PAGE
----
Story by Brian Earnest
Rick Sanford is one of those fanatical “Corvair guys” who can’t get enough of Chevrolet’s famed — and star-crossed — rear-engine sports cars. He’s rescued them, rebuilt them, raced them, swapped them, restored them and showed them.
A few years back he realized his dream of assembling an award-winning Corvair, one that was restored to the highest standards and was a close to a brand-new Corvair as he could come. That car was a stunning, red 1965 Corsa turbo coupe that has earned the AACA HPOF recognition and top honors from the Corvair Society of America.
Having a “top of the heap” car wasn’t enough, however. Sanford can’t pinpoint the reason why, but he also had a longing to own a “low-budget” Corvair with no bells and whistles. He owned the thoroughbred, and wanted the plow horse to go with it.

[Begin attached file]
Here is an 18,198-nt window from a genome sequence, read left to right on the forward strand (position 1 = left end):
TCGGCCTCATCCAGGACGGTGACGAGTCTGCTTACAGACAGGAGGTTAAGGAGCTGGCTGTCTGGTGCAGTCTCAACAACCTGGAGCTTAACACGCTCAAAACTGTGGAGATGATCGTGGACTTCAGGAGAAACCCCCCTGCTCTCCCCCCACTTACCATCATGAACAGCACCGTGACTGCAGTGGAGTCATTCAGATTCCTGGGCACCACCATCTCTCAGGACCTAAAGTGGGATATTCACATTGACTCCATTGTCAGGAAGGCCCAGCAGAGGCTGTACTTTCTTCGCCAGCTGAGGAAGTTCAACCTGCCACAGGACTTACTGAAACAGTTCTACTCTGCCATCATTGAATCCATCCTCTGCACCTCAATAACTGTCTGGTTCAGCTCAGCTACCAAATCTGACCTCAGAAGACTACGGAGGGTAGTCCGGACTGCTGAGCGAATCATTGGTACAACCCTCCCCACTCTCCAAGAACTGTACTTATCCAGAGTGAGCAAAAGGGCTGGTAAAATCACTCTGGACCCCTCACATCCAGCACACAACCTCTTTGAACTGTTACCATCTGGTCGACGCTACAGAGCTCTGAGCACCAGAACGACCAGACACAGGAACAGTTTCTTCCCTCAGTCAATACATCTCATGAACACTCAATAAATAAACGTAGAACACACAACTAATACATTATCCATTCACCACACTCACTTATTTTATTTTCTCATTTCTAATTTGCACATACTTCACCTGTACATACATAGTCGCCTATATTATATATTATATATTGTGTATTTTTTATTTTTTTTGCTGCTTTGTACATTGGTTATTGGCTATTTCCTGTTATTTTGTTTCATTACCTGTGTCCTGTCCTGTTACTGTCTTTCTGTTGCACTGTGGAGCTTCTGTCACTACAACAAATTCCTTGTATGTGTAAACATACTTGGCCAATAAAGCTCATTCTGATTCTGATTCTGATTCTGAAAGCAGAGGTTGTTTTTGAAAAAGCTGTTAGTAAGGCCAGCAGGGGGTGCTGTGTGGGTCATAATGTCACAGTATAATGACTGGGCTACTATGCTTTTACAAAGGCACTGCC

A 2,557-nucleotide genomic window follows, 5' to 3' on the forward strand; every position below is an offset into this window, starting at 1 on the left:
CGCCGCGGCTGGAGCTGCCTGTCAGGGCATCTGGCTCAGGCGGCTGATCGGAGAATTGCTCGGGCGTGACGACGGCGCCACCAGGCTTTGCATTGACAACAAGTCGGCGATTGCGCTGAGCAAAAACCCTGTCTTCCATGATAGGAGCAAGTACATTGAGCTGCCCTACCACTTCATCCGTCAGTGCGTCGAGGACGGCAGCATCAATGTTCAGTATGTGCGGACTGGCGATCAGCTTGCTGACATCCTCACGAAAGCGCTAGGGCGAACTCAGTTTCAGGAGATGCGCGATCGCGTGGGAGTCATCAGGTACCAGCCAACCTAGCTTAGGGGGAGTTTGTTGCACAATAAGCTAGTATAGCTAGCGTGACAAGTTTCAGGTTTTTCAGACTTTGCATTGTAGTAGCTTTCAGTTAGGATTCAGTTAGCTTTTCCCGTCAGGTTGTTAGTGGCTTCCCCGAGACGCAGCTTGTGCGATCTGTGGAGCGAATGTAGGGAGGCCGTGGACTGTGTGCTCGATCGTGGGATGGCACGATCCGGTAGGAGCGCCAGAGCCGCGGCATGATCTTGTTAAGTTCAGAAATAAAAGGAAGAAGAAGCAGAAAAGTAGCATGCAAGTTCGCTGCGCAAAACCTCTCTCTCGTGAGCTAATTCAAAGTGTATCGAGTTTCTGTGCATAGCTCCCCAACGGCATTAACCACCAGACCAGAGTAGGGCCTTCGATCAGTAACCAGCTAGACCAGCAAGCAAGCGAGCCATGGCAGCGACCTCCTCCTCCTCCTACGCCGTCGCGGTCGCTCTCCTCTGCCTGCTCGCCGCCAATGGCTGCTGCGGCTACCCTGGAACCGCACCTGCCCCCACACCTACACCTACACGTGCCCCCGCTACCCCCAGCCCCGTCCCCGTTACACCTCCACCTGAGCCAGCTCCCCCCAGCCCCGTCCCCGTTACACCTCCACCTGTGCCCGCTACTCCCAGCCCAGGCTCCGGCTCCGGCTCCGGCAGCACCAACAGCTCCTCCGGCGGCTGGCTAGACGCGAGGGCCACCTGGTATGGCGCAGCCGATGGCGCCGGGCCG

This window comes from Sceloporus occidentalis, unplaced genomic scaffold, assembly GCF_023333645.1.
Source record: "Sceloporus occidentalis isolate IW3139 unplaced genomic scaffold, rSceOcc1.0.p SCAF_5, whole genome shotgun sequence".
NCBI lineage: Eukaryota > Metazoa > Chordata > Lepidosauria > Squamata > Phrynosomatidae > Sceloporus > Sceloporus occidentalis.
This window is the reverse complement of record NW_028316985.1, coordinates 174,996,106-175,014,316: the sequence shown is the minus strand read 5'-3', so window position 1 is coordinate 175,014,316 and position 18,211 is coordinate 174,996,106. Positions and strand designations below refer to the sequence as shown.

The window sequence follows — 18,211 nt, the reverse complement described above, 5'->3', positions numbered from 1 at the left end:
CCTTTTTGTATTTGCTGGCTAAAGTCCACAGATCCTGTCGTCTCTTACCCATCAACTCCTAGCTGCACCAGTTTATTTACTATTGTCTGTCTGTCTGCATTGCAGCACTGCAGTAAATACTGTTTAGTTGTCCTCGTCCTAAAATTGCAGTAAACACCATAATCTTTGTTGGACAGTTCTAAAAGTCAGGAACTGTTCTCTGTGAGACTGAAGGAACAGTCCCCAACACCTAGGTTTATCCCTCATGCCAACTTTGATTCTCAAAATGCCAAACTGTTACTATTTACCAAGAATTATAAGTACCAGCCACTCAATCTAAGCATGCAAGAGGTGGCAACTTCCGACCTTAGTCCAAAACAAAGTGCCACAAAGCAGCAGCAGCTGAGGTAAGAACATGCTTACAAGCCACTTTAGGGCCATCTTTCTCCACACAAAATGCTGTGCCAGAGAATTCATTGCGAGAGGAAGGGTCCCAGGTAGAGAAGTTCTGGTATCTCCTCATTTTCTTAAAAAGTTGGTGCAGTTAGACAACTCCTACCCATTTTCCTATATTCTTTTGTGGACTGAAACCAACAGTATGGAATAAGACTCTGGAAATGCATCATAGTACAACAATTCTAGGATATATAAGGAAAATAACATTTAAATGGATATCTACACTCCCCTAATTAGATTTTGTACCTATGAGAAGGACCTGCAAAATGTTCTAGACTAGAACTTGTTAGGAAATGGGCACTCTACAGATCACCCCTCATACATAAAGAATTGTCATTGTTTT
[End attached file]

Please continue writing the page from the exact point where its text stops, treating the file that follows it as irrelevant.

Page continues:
“Some guys call them ‘bookends’ … I started to really want to have both ends of the spectrum,” laughed Sanford, a resident of Frederick, Md. “My red car is fully equipped. It has every option on it. It’s completely restored and in perfect condition. It’s a beauty queen, but I always wanted a ‘Plain Jane’ to go with it.”
When he probably least expected it, the perfect candidate fell into Sanford’s lap: a 1965 no-frills Corvair 500. It was a green coupe that belonged to another Corvair enthusiast, Ward Bourgondien. The car had been sitting for years, was all-original, and was in need of a new home.